When it comes to taking piano lessons most students perform in recitals at one time or another. Whether you are a seasonal recital performer or are facing your debut appearance, you probably have questions, concerns and a few butterflies too.
Whether you plan to take center stage or simply want to feel a sense of satisfaction for song playing success, you will need to develop a strategy. In his book, Eat That Frog! 21 Ways to Overcome Procrastination and Get More Done in Less Time, Brian Tracy refers to the six “P” formula which says:
Proper Prior Planning Prevents Poor Performance.
But how can you do this? Where do you begin? Feeling confused or even stuck?
By using the following checklist, you can unlock the door to a great recital performance.
Here is your Piano Recital Checklist:
12 secrets to help you make your performance a huge success
1. Start preparing early.
a. Think of the fable of the tortoise and the hare, and remember the moral of the story: slow steady progress wins the race every time.
b. Find the balance between getting started too early (which can cause boredom) and last minute cramming (which never works).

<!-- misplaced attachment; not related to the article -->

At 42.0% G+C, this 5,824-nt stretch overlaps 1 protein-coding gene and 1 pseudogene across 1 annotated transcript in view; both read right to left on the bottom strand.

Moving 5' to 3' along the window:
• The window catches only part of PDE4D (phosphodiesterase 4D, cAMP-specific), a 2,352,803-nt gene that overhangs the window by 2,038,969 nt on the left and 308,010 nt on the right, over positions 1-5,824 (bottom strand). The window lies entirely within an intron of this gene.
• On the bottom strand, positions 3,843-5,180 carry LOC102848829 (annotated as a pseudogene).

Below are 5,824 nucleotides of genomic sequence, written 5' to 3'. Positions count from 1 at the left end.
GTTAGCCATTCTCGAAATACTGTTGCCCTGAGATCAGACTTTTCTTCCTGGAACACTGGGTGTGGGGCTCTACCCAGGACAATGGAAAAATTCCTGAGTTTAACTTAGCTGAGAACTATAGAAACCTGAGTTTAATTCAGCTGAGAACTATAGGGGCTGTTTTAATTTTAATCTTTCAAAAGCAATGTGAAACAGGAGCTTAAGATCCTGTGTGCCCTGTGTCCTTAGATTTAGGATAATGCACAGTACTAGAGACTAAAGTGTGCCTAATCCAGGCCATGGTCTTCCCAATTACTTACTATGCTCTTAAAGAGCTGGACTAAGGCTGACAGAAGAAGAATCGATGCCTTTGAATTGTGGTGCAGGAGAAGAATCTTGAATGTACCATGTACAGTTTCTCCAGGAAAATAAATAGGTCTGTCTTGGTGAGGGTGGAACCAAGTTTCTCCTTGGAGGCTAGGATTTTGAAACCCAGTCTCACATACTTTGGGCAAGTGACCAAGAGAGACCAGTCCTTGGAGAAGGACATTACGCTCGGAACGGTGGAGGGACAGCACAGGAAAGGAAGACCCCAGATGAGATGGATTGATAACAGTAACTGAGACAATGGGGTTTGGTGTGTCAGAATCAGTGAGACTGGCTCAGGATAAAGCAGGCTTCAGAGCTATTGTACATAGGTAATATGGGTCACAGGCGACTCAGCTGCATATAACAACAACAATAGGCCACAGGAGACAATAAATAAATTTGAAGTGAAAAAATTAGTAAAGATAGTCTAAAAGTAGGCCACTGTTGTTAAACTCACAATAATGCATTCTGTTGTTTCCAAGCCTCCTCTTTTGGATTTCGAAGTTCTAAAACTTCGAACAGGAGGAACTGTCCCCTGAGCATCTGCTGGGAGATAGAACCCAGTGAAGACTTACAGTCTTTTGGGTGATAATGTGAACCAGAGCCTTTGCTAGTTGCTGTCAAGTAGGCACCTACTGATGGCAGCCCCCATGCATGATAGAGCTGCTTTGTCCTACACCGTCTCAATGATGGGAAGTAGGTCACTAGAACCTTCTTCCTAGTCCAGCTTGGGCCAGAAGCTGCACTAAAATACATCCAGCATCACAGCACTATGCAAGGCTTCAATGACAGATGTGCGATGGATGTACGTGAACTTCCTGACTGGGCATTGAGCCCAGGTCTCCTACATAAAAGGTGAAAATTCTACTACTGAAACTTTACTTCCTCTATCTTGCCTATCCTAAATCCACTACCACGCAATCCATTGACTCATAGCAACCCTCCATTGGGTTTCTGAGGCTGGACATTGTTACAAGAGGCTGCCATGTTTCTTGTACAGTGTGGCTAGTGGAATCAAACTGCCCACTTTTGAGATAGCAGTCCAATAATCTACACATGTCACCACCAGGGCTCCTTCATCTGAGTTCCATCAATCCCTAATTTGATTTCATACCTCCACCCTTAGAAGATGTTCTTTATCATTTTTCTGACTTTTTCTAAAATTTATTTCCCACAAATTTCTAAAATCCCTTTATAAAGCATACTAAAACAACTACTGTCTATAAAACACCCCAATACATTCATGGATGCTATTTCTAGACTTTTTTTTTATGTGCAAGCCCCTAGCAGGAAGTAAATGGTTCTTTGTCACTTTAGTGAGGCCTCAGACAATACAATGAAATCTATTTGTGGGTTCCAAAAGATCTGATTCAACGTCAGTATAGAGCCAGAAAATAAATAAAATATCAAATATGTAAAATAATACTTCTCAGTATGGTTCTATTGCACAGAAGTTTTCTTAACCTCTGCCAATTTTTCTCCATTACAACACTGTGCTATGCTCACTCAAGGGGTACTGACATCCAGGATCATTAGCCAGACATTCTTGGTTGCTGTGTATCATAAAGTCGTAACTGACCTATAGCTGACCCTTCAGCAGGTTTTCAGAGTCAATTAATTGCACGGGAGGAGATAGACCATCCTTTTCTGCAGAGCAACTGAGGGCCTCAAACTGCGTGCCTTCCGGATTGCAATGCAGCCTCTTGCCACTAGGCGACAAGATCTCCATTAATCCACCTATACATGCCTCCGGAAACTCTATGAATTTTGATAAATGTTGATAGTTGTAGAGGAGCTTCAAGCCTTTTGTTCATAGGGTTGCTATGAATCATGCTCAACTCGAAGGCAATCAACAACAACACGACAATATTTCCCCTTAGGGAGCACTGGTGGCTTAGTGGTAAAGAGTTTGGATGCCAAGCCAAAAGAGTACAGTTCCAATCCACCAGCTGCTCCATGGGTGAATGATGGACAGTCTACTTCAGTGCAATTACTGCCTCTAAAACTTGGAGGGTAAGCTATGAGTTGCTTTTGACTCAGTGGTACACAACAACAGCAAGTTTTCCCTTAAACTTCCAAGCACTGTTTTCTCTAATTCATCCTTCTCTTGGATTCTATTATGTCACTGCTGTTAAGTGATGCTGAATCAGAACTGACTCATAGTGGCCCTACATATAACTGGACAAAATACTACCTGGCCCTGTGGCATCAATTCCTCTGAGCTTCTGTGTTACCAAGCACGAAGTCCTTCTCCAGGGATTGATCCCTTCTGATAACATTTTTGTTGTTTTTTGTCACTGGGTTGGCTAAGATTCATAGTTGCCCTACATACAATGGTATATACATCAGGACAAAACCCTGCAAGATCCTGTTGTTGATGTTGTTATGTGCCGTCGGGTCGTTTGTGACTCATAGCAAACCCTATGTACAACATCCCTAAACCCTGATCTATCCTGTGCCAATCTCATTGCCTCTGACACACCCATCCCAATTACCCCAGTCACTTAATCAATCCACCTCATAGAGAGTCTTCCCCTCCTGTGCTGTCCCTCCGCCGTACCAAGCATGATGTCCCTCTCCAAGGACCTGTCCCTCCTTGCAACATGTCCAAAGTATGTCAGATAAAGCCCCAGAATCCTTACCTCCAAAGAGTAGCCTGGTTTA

2. Select your music carefully – use many factors to decide.
a. Do you really like and enjoy playing your recital piece?
b. Have you already spent time learning the music?
c. Can you discuss your choices with your teacher?
d. Do you feel comfortable with the level of difficulty?
Follow this rule of thumb: select something easier than your current learning level so that you can “master” the piece rather than “stretching your limits” just to get through it.
3. Study the musical details of your recital piece(s).
a. Look at the form and structure of the song to help you feel more confident as you play with continuity from beginning to end.
b. Pay attention to the dynamics, articulation and musical expression marks. These guides will help you present a more powerful and moving performance.
c. Take note of the tempo and meter so that you can learn to play your piece evenly and smoothly at the proper speed.
4. Set up your practice time-table.
a. Start with the performance date and plan backwards.
b. Take difficult sections of your piece(s) and work on them early and consistently.